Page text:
The branding project itself – developing that shiny blue bottle – was one of the most wonderful, if intense, experiences. A small group of people discussing every minute detail, a smart designer, no layers of approval or management, no focus groups, all with the singular aim of finding the appropriate way to present what we internally believed would be the world’s most profound single malt – or rather, a mind-fuck of a whisky. (Yes, we really did believe it – are we arrogant to think so? Perhaps. But would you rather we thought the whole thing was going to be just another everyday dram?) Distributors came on board: a process of explanation of the vision was required, what this is, what this is not. Clarity, definition. Journalists had come to visit, to explore, to write whatever they wanted to write – and, yes, folk from Instagram, YouTube, podcasters, blogs, because all of us understand that communities exist all over the place, in different forms. They could interact with whatever part of Waterford they wanted to –perhaps it helped to be a writer/blogger, as I understood the insult of being told what to write about or what to avoid.
Adventures at a glass manufacturing facility, that nailbiting moment as the bottles were revealed. Should we have a party? Yes, let’s have a party. The worry as this strange coughing virus began to meddle with production supply chains… COVID-19 struck. Our inaugural whisky’s launch party was cancelled.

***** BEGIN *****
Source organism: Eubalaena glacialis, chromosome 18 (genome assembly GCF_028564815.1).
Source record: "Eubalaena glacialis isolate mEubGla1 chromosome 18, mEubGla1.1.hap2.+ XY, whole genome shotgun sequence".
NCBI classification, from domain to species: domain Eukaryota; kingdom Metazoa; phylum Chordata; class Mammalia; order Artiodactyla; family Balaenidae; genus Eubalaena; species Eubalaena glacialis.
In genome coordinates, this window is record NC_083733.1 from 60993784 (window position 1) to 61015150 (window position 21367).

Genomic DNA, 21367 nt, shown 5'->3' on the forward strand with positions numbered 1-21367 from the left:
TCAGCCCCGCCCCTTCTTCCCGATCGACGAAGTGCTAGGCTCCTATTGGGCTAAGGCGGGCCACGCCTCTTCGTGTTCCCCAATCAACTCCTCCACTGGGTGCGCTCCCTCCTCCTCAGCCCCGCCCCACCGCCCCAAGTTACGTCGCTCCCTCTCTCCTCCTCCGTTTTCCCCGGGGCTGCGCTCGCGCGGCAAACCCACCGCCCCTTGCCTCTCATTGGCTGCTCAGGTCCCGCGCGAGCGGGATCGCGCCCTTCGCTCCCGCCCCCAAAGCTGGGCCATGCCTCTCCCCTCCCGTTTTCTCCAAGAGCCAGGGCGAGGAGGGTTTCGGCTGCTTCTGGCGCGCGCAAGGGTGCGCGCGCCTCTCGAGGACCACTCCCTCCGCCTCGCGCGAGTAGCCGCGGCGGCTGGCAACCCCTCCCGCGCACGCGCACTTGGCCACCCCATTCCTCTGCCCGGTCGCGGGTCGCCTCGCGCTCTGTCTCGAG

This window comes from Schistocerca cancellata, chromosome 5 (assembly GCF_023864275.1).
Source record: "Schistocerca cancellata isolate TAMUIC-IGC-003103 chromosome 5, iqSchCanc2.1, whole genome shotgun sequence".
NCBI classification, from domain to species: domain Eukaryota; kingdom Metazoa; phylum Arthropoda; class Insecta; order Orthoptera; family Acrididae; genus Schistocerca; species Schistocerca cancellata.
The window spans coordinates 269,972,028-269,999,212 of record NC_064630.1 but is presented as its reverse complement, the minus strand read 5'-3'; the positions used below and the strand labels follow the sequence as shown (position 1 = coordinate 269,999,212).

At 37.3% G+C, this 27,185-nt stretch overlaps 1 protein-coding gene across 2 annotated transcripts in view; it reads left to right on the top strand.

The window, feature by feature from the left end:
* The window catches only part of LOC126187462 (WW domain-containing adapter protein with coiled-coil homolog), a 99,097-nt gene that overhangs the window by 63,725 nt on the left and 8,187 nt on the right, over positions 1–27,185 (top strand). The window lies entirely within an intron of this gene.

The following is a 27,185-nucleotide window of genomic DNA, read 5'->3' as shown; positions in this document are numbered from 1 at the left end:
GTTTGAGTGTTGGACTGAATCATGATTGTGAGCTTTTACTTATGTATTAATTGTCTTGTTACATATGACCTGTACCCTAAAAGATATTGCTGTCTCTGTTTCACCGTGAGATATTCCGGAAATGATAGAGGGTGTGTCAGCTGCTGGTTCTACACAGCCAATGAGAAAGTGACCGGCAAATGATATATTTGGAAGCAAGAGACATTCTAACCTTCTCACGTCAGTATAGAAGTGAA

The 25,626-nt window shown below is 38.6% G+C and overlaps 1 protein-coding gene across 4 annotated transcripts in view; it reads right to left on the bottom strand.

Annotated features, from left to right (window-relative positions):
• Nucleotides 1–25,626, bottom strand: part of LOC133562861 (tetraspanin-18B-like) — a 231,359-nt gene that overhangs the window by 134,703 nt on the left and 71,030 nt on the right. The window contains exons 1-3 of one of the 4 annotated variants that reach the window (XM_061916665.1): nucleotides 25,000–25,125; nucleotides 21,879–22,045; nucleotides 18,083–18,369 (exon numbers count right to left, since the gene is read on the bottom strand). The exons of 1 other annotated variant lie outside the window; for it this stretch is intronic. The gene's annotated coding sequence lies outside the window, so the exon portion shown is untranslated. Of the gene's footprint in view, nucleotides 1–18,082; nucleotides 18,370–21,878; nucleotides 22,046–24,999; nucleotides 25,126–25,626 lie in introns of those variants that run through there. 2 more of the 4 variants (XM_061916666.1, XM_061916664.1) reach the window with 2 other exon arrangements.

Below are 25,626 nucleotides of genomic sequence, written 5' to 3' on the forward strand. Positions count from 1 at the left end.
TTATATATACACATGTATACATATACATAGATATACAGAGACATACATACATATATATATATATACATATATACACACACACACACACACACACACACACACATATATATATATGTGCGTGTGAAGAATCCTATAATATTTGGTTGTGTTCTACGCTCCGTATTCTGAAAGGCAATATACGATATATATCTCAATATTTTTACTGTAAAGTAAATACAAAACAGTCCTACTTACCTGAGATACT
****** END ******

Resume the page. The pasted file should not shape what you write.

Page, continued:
Those of us in the UK were grounded in the UK, whist over in Ireland the bottling began. Recently this whisky, which I have before me today, was given out not too long ago to the local public as part of a coronva-safe drive-thru. That’s perhaps been the most difficult part: seeing the celebrations from afar – a bit like being injured before the big game, having to watch on from the bench.
All of the above is scratching the surface. It feels like a lifetime has passed in just a few years. But it’s pretty much a direct journey from Malt to Waterford Distillery and today back again – to address this elephant in the room.
All the while I have faded a little into the background around Malt – mostly as Jason and I were very conscious about the ethics of it all. Personally, I tended to lean towards reviews of projects or whiskies that I felt I could be positive about (no more Fujikai 10 for me). Anyway. Funny how things turn out, isn’t it? You never know where several years of whisky blogging will take you.